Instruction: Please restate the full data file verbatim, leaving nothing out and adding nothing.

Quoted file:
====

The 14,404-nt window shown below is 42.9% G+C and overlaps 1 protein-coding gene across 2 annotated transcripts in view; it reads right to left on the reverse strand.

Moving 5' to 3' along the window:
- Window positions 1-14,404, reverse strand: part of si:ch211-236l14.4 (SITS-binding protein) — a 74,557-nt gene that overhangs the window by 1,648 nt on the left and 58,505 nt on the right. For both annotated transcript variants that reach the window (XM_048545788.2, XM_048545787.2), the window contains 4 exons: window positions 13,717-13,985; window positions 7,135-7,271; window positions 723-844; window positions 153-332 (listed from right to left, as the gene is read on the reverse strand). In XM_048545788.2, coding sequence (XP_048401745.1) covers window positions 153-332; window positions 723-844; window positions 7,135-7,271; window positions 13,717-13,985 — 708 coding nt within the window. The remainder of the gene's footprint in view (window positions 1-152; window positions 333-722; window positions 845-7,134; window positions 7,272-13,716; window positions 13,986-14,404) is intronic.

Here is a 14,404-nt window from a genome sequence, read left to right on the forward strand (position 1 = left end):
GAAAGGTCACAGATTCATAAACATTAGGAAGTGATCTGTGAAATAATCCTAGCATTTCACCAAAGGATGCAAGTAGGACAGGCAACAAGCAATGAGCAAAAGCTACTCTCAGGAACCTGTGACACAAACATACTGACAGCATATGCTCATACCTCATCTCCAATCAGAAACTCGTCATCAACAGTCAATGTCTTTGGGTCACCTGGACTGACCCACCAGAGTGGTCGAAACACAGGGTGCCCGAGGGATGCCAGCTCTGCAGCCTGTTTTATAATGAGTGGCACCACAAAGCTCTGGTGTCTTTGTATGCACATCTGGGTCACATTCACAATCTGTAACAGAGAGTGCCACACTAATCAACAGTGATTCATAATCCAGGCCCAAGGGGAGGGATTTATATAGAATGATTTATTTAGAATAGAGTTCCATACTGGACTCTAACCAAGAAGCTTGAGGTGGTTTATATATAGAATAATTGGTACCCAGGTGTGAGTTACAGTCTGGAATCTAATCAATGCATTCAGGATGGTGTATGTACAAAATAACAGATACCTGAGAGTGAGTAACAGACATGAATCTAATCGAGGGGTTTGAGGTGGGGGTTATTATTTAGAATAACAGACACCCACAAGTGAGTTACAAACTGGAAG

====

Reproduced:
The 14,404-nt window shown below is 42.9% G+C and overlaps 1 protein-coding gene across 2 annotated transcripts in view; it reads right to left on the reverse strand.

Moving 5' to 3' along the window:
- Window positions 1-14,404, reverse strand: part of si:ch211-236l14.4 (SITS-binding protein) — a 74,557-nt gene that overhangs the window by 1,648 nt on the left and 58,505 nt on the right. For both annotated transcript variants that reach the window (XM_048545788.2, XM_048545787.2), the window contains 4 exons: window positions 13,717-13,985; window positions 7,135-7,271; window positions 723-844; window positions 153-332 (listed from right to left, as the gene is read on the reverse strand). In XM_048545788.2, coding sequence (XP_048401745.1) covers window positions 153-332; window positions 723-844; window positions 7,135-7,271; window positions 13,717-13,985 — 708 coding nt within the window. The remainder of the gene's footprint in view (window positions 1-152; window positions 333-722; window positions 845-7,134; window positions 7,272-13,716; window positions 13,986-14,404) is intronic.

Here is a 14,404-nt window from a genome sequence, read left to right on the forward strand (position 1 = left end):
GAAAGGTCACAGATTCATAAACATTAGGAAGTGATCTGTGAAATAATCCTAGCATTTCACCAAAGGATGCAAGTAGGACAGGCAACAAGCAATGAGCAAAAGCTACTCTCAGGAACCTGTGACACAAACATACTGACAGCATATGCTCATACCTCATCTCCAATCAGAAACTCGTCATCAACAGTCAATGTCTTTGGGTCACCTGGACTGACCCACCAGAGTGGTCGAAACACAGGGTGCCCGAGGGATGCCAGCTCTGCAGCCTGTTTTATAATGAGTGGCACCACAAAGCTCTGGTGTCTTTGTATGCACATCTGGGTCACATTCACAATCTGTAACAGAGAGTGCCACACTAATCAACAGTGATTCATAATCCAGGCCCAAGGGGAGGGATTTATATAGAATGATTTATTTAGAATAGAGTTCCATACTGGACTCTAACCAAGAAGCTTGAGGTGGTTTATATATAGAATAATTGGTACCCAGGTGTGAGTTACAGTCTGGAATCTAATCAATGCATTCAGGATGGTGTATGTACAAAATAACAGATACCTGAGAGTGAGTAACAGACATGAATCTAATCGAGGGGTTTGAGGTGGGGGTTATTATTTAGAATAACAGACACCCACAAGTGAGTTACAAACTGGAAG